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>Israel Faxx
>JN June 26, 1997, Vol. 5, No. 115

Holocaust Victims Won't Get Looted Nazi Gold

European central banks, not individual Holocaust victims, will get the last of the Nazi gold still resting in Western vaults, officials said. But individual countries could use it to compensate victims to show their concern that gold from death camp prisoners may have been mixed in with the Nazis' World War 2 loot. Ten countries -- Albania, Austria, Belgium, the former Czechoslovakia, Luxembourg, Greece, Italy, the Netherlands, Poland and former Yugoslavia -- have claims on the gold, which is being held by the Bank of England and the U.S. Federal Reserve.


ADL Doesn't Agree with Death Camp Protester

By Michael Leland (VOA-Chicago)

More than 50 years after the last Nazi concentration camp closed in Europe, an American man says the camps should be maintained as sacred sites to honor the millions killed during the Holocaust. Robert Kunst of Florida says some of the former camps have become commercial or recreational areas, which he says trivializes what happened there in the 1930s and '40s. Kunst recently took his campaign to Chicago.

Kunst hangs a banner in front of the Polish Consulate along Chicago's Lake Shore Drive. It calls on Poland to give or sell the former Nazi camp sites to Jewish organizations, which he says could properly honor those killed inside the camp walls.

"This is an incredible outrage. For example, 4 million people were murdered at Auschwitz/Birkenau, 97-percent of them Jewish and here you have crosses on the gas chambers, people fishing in the pond where they threw the ashes from Crematorium 5, people picnicking, everything is a big party, a great social."

Kuntz's demonstration is small -- two assistants help him hold signs that say Poland should not be allowed to join NATO until it turns the camps over. Few people stop to read the signs, but he will tell anyone who does how he thinks the camps should be maintained as sacred sites.

Poland will be officially invited to join NATO in July, when the organization's ministers meet in Madrid. Kunst is also targeting Germany in his campaign. He is upset Germany allowed a McDonald's restaurant to open just a few blocks away from the former Dachau camp. Kunst says the UN Security Council should not consider offering Germany a permanent seat until it turns over former Nazi camps within its borders.
A spokesman for the Polish Embassy in Washington says Warsaw is sensitive to Jewish concerns about the former camps. The spokesman says the government has met repeatedly over the years with Jewish organizations to discuss how the camps and the areas around them should be maintained or developed. The Chicago office of the Anti-Defamation League says it understands Kuntz's campaign, but adds that he does not speak for the international Jewish community.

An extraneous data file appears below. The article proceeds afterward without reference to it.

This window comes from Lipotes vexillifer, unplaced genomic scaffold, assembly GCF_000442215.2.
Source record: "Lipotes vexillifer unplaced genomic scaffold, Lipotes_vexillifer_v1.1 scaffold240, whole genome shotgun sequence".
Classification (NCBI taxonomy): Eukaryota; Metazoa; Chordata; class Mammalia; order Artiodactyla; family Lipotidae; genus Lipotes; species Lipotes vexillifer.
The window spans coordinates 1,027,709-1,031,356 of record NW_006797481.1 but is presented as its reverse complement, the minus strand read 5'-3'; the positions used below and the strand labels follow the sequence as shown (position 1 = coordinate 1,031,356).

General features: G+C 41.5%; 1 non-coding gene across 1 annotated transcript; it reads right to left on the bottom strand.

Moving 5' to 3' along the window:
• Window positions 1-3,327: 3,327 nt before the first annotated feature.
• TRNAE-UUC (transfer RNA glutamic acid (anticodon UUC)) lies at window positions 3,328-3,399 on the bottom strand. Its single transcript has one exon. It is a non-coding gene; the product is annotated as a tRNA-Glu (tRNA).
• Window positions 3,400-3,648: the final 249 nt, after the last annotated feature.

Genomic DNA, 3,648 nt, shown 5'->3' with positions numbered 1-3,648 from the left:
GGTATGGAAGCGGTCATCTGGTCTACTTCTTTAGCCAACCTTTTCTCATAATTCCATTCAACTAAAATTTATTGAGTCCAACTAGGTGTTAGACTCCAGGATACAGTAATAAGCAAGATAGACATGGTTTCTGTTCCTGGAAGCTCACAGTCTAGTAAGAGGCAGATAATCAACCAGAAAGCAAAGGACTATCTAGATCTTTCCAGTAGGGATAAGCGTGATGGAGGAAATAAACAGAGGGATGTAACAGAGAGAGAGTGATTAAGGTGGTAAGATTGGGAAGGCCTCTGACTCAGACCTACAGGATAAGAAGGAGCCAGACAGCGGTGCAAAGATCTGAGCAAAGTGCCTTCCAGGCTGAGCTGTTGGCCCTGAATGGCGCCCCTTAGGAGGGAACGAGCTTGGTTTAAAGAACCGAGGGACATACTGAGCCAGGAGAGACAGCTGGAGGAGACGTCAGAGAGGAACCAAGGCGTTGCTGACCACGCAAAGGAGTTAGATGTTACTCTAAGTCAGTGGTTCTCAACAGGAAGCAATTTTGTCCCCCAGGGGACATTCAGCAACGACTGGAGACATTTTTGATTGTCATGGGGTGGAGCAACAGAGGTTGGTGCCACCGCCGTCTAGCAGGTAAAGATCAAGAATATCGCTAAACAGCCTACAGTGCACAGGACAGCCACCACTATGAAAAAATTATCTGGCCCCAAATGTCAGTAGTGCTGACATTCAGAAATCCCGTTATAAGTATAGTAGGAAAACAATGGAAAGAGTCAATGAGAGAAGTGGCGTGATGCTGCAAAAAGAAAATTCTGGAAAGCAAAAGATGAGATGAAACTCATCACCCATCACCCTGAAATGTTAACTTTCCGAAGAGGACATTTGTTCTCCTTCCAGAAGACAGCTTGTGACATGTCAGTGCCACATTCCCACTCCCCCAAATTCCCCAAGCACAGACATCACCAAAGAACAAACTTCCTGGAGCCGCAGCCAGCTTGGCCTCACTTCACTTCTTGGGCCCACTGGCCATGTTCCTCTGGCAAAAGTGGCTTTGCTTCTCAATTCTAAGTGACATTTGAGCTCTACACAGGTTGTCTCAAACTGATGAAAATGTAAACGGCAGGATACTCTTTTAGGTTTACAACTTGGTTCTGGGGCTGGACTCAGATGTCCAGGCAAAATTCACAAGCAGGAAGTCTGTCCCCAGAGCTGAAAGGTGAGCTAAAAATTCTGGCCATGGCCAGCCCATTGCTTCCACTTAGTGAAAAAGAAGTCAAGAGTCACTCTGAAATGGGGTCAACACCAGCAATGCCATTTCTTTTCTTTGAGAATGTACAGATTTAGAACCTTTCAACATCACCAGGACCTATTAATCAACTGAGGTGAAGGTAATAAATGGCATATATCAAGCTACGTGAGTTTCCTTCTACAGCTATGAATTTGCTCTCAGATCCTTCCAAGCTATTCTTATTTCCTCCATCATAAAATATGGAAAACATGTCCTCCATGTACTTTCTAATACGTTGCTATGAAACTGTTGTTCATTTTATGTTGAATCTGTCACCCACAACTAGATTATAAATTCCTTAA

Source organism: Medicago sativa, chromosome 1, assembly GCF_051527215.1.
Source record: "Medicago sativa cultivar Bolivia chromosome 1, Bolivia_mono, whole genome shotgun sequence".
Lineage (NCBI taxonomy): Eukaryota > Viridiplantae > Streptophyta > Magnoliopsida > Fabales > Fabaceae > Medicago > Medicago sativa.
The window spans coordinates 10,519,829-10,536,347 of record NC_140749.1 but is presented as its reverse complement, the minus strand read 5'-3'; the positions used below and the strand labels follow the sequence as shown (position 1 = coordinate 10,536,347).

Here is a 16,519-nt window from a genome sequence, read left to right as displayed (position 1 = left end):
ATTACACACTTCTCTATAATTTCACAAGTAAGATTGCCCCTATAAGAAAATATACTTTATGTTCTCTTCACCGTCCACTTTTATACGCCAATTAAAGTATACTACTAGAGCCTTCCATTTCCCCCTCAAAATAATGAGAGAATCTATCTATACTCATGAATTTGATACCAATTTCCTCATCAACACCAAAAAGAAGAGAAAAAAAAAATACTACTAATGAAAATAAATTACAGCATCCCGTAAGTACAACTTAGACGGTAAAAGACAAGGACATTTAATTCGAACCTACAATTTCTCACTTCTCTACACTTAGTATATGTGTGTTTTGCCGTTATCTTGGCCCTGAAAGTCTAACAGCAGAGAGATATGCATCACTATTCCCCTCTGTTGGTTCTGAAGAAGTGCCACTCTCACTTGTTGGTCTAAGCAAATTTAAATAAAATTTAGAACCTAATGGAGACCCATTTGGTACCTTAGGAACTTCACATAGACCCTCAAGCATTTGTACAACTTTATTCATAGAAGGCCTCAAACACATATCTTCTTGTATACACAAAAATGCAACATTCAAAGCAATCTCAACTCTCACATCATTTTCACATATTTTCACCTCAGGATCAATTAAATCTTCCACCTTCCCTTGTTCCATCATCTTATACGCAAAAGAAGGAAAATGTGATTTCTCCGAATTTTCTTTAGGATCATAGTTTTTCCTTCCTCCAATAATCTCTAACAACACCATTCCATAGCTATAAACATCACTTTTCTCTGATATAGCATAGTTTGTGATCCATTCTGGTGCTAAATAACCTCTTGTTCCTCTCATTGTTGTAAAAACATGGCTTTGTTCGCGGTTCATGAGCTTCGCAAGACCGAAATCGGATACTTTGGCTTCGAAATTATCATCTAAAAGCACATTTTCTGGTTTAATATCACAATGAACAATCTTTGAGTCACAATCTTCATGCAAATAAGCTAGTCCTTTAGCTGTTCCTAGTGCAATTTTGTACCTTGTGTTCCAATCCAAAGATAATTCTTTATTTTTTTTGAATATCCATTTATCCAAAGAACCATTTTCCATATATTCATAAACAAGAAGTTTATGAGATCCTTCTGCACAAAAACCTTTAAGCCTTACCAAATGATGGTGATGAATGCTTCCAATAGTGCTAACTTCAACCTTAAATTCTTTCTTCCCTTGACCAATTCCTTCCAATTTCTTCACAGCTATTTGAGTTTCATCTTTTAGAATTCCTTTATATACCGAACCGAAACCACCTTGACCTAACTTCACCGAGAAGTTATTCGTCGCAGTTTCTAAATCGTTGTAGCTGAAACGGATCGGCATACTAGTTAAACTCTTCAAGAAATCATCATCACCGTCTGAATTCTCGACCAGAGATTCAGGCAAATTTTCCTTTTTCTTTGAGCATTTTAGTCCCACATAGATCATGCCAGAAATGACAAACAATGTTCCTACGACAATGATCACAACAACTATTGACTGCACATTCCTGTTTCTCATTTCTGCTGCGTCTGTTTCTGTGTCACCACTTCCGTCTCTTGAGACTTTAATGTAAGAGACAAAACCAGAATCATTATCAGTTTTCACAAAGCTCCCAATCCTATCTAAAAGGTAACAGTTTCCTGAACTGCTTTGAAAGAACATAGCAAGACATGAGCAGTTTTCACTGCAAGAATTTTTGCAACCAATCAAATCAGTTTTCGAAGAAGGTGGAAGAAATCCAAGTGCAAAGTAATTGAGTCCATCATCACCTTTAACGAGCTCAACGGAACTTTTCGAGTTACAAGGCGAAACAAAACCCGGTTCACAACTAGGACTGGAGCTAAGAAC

Wiesenthal Center Holds Nazi Gold News Conference

By Lisa Schlein (VOA Geneva)

In Geneva, an international conference organized by the Los Angeles-based Simon Wiesenthal Center has called on countries which allegedly profited from looted Nazi gold and other valuables to make amends to the survivors of the Holocaust. Participants at the conference appealed to countries in question to live up to their moral responsibilities.

The Wiesenthal Center says the conference was meant neither to absolve nor to denounce the Swiss, in particular, for their wartime activities. Conference officials say there's a lot of blame to go around.

Wiesenthal Center Director Rabbi Marvin Hier says it's unfair to put pressure on the Swiss government to meet its financial and moral obligations toward Holocaust victims -- not, he says, without acknowledging that other countries -- such as Sweden and Argentina -- also collaborated with Nazi Germany.

The center recently gave the Swiss government a list of 334 senior Nazi officials believed to have opened secret bank accounts in the country. The center is convinced the Nazi money trail will eventually lead to other countries. But, for the investigation to go forward, the center needs to obtain documents which remain hidden in the archives of several countries, including Russia and the United States.

Hier says he believes Russia's archives could shed particularly valuable light on the transfer of Nazi assets to Switzerland and other neutral countries during World War 2. He is appealing to Russian President Yeltsin to open the archives.

As the conference was ending, the Swiss government announced its national bank would contribute 100 million Swiss francs to a fund set up to compensate victims of the Holocaust. The money will boost the fund, which was established by Switzerland's three largest banks, to 270 million Swiss francs. Swiss banks also say they'll publish worldwide the names of unclaimed Holocaust era-accounts.


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